In my last post, I talked about the “Place” quest resource and merging map-level data down to block-level. The next step from here is to propagate this information to scene-level where the player ultimately lives. I decided to tackle this along with a start on Daggerfall’s interaction modes, i.e. Steal, Grab, Info, Talk which are by default bound to keys F1-F4. What I’m most interested in here is the ability to perform an info click directly on a building to discover its name.
First step was to quickly implement the mode switch itself. Key-kinds were already in place inside the InputManager class, all I needed were a few more lines of code to track which mode player was in and a new HUD label to present switch to user. After several minutes it was possible to flip between the 4 interaction modes.
Next, I needed a way of detecting when player clicks on a building. I already track player clicks in PlayerActivate class, and can detect clicks on static scenery and doors, but not on the building model itself. I go to work looking for an efficient way to manage this. Each Daggerfall model contains a radius value stating the overall size from its centre point. This seemed like a good place to start, so I overlay the radius as a sphere collider on test buildings.
Keep in mind that I’m not storing individual building models at scene level, the entire block of buildings above is combined into one large model. This is more efficient for rendering and results in fewer draw calls to the graphics card. So I don’t know which building player has clicked on – I just know they’ve clicked a combined block model and I need to resolve that back to a specific building. The sphere colliders would do the job, but they unfortunately suffer from a lot of overlap. Depending on where player is standing and where they clicked on the building, it’s possible for that target point to be inside two or three different building spheres. There are ways of handling this of course, but I decided to go with box colliders instead that will tightly wrap Daggerfall’s little box houses.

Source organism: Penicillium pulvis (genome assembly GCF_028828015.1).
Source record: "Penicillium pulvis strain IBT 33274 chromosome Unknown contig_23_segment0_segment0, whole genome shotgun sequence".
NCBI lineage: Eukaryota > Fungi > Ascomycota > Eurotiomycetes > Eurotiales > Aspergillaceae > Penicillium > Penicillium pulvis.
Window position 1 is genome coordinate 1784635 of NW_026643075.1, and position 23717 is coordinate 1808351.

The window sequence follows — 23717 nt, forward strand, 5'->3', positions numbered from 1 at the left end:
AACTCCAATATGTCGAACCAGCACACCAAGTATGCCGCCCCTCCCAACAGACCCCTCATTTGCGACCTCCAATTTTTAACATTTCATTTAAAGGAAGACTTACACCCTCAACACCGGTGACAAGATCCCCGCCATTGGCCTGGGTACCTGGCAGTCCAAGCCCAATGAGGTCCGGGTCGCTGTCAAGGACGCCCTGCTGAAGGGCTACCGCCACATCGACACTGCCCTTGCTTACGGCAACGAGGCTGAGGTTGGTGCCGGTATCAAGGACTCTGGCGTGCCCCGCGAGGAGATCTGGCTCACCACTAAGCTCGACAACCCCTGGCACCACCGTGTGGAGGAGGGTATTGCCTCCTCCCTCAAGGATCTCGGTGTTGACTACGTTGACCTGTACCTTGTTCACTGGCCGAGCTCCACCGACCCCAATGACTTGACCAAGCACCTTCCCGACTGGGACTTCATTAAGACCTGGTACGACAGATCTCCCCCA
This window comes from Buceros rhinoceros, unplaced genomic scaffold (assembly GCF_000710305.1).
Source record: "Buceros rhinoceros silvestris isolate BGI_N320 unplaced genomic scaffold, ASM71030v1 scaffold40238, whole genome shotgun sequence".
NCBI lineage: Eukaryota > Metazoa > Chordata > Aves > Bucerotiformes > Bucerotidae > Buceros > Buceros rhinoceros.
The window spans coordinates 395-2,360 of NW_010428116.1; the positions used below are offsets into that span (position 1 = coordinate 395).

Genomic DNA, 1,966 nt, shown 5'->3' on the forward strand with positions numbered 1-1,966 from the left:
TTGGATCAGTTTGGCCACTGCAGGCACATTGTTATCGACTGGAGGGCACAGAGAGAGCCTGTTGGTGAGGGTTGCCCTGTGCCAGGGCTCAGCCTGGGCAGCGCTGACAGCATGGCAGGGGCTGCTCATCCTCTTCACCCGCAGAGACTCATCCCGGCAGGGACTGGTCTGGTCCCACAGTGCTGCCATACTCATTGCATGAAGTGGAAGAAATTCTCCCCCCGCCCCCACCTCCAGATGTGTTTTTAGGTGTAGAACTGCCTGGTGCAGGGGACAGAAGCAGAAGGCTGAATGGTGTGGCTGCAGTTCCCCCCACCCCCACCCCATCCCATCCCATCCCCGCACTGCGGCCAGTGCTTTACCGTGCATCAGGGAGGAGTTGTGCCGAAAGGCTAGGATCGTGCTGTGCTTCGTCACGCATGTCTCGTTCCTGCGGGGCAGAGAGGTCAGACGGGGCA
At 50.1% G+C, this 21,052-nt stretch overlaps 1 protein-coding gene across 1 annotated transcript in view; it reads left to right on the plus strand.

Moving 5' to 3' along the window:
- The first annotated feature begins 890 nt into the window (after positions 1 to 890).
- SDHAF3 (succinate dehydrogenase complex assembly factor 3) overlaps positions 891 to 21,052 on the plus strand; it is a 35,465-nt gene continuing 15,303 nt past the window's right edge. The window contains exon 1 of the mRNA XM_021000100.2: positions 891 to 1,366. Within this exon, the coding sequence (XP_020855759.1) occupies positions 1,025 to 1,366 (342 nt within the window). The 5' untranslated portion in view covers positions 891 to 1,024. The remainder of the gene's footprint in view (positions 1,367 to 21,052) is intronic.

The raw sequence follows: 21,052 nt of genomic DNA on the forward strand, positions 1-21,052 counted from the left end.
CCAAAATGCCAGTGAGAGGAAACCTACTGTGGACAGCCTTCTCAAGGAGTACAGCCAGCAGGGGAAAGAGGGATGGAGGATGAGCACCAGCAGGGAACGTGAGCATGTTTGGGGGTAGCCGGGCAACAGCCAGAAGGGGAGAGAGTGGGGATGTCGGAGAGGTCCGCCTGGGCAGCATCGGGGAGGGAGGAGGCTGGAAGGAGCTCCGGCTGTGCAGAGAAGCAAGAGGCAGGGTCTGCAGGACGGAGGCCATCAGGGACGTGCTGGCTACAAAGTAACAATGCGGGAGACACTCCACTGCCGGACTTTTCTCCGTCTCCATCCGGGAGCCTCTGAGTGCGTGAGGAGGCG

Before I can implement boxes, I had to go right back to the procedural mesh builders that extract data from ARCH3D.BSA (Daggerfall’s 3D model archive). During the vertex conversion process, I added some tracking for minimum and maximum vertex positions from origin to get the overall size of models in X, Y, Z space. Because the models are being constructed procedurally, and I have to process that information anyway, this step adds almost no overhead to the job of loading models at runtime. I now have what I need to construct a tight bounding box around any model effectively for free.
Then I just had to pass that information to scene builders. The end result looks like this.
Every building now has a nice crisp bounding box trigger collider. While this is great to visualise the bounds, I’m not happy with adding so many GameObjects to scene. A large city like Daggerfall will add around 800+ new collider GameObjects. If a few large cities are in the world at once, then it’s very possible that 2000-3000 colliders would be added to scene, the majority of which will never be used. Not ideal from an optimisation point of view.
To work around this, I used the same solution I came up with for doors. I store the box information for every building on the block GameObject itself using component DaggerfallStaticBuildings. This is just a small amount of raw data stored on each block. When the player clicks on a block in scene level, a single box trigger is instantiated and tested for each of the buildings in that block, usually no more than 5-14 buildings. The world-space point of impact for hit ray is tested against known buildings in that block (and only those buildings). If a hit point intersects with a known building trigger in world space, then everything we need to know about that building from scene layout time is returned to PlayerActivate.
The end result is zero new collider objects in the scene and only a small amount of overhead for storing building data and testing hits, which happens only when the player clicks on a city block. The net result has practically no performance impact and still fits nicely hand in glove with Unity’s physics setup. With all of that in place, player can finally make info clicks on buildings in scene.
While I was working on this, I decided to add shop quality text. When the player enters a shop in Daggerfall, the overall quality level is presented to player as a popup. Each shop has a quality value between 1 and 20 with a total of 5 different quality popups. I’ve long assumed it was just qualityValue/4 to get the popup, but testing proved otherwise. Daggerfall weights the quality text a bit more in the mid-range that the extreme low or high ends. After checking shops in Daggerfall city and Gothway Garden, I think I have the weightings worked out. Anyway, It’s something that can be easily tweaked later if needed. Now when player enters a shop, the quality text will popup like in classic.